Tag Archives: Elizabeth Fremantle

The Poison Bed

22 Oct

In the 17th century, Sir Thomas Overbury dies in the Tower of London. Not an unusual occurence, you might think. This death was a little unusual in that two people were accused of his murder. Robert Carr, Earl of Somerset and his wife Lady Frances Howard, Countess of Somerset.

Robert Carr was a “favourite” of King James I. History has never been kind to that king and his predelictions towards good looking young men.

In “The Poison Bed” E. C. (Elizabeth) Fremantle makes an excellent attempt to explain what happened. The result is a book both chilling and thrilling. I found it very hard to put down.  The book is divided into alternating chapters of Robert’s point of view, and then Frances’.

The book is an interesting mix of historical fiction and psychological thriller. Brilliantly executed.

Highly recommended.

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Sisters of Treason

3 Oct

I will state right now that Philippa Gregory has SERIOUS competition.  Elizabeth Fremantle is by far the best historical fiction writer I have come across in years.

In “Sisters of Treason” Elizabeth Fremantle tells the story of Lady Jane Grey’s two younger sisters, Katherine and Mary.  Katherine, who was a serious contender as Elizabeth I’s heir, and Mary, who suffered the curse of the Plantagenet’s, scoliosis, are often ignored by historical fiction writers in favour of their cousin, Mary, Queen of Scots.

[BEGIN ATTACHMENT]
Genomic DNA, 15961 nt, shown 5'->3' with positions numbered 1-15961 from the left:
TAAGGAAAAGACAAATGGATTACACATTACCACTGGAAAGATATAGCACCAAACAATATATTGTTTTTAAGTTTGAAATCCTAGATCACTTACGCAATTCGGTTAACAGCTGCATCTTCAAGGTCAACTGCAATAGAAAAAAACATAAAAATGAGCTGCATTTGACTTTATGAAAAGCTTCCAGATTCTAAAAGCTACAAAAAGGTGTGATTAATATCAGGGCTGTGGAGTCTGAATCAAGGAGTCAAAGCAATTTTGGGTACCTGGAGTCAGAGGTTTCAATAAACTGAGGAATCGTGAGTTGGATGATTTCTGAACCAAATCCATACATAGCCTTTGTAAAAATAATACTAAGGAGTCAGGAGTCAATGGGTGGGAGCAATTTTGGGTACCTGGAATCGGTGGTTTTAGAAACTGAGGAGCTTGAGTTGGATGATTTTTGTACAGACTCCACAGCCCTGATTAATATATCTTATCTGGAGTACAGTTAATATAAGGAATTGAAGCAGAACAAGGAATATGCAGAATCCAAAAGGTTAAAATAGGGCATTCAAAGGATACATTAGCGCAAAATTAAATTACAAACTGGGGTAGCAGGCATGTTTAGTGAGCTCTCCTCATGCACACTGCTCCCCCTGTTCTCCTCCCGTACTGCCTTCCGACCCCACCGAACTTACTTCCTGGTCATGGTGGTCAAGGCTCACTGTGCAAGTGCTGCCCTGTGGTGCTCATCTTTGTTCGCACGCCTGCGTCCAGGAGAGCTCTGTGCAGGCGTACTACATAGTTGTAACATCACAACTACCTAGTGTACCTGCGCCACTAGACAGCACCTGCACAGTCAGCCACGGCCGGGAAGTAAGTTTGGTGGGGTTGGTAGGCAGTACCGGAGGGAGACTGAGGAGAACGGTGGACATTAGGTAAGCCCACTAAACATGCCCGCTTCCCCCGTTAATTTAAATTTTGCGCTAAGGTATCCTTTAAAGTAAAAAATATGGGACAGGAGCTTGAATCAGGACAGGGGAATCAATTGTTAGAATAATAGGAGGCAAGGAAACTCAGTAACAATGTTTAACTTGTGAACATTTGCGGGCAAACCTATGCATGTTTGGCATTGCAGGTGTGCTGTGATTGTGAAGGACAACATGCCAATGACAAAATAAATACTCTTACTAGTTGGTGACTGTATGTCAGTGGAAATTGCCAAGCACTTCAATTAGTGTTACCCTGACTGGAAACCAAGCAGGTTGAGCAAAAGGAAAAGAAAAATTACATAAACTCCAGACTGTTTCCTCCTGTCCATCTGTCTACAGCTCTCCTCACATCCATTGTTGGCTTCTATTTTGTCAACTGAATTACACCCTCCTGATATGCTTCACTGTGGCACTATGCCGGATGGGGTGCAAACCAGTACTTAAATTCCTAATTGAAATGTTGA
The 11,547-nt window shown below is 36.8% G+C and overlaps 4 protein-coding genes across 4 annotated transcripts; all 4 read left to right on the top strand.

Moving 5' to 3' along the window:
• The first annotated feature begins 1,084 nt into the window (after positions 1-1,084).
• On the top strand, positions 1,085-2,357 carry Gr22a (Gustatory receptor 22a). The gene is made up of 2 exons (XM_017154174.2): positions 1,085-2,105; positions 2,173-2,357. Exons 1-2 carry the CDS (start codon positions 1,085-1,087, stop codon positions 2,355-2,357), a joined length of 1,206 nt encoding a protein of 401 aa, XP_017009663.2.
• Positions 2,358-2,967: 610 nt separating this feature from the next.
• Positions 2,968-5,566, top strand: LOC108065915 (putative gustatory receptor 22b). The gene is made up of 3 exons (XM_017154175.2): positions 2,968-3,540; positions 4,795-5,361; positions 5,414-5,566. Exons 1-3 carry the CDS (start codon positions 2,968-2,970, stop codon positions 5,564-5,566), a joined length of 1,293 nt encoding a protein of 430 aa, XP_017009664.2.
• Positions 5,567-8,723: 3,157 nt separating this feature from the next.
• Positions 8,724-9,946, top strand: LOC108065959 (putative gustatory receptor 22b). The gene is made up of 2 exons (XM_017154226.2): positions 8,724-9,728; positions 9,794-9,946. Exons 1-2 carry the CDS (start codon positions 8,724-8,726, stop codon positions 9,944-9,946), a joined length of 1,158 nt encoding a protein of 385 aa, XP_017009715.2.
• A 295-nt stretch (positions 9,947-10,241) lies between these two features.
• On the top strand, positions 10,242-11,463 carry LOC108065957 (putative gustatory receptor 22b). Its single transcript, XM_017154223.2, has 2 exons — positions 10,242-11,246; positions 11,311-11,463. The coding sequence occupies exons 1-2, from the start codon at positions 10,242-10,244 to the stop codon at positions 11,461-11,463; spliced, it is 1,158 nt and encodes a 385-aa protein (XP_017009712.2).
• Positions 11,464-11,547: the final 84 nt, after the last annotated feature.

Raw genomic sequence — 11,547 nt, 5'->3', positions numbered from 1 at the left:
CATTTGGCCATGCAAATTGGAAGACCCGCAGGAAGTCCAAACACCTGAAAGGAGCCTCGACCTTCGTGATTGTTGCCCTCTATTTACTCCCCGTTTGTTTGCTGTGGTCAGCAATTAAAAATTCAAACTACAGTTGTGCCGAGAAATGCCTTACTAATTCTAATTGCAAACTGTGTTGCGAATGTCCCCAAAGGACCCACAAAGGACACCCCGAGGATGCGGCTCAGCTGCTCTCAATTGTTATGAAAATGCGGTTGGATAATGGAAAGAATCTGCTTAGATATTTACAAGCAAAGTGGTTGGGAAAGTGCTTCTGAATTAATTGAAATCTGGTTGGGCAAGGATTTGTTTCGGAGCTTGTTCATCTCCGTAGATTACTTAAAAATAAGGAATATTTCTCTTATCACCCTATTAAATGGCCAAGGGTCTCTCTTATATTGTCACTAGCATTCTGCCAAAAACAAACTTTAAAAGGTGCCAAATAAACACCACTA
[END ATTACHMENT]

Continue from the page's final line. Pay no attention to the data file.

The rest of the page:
Interwoven with the story of the Grey sisters is that of artist Levina Teerlinc, a reknowned miniaturist whose work is held in the V&A, amongst other places.

Katherine and Mary are interestingly portrayed.  Katherine as a woman lead by her emotions, and Mary, as one lead by her intellect.  Indeed, from what we know of Mary, she was considered as precocious a scholar as her older sister Jane and her cousin Elizabeth.

Both women lived their lives in the shadow of both their father and sister’s treason, and the displeasure and distrust of their cousin Elizabeth.
Beautifully written and enthralling, Elizabeth Fremantle is a writer to watch.  I’ve read two of her books, and am keen to get my hands on her other two (all she has written – so far).

Highly recommended to all lovers of historical fiction.

Queen’s Gambit

18 Sep

Historical fiction set in the Tudor period is pretty much the main stay of historical fiction, so it takes something pretty special to catch my eye.

“Queen’s Gambit” by Elizabeth Fremantle is special.  A look at Henry VIII’s final queen, Catherine Parr.

It’s a very different look at the woman who survived Henry’s machinations.

Different, but, given the times, not unbelievable.

Elizabeth Fremantle has created fairly strong characters.  Catherine Parr and Dr Robert Huicke stand out very strongly.  I think this is the first historical novel I’ve read where Huicke has been more than simply been a name mentioned in passing.

A lot of the story swings on the character of Dorothy Fownten (Dorothy Fountain) who did exist and was a waiting woman to Catherine since her days as Lady Latymer.

Many Tudor historicals are male focused, which is fair, because it was a male dominated time period, but “Queen’s Gambit” is a book about strong women.

Highly readable and highly recommended.

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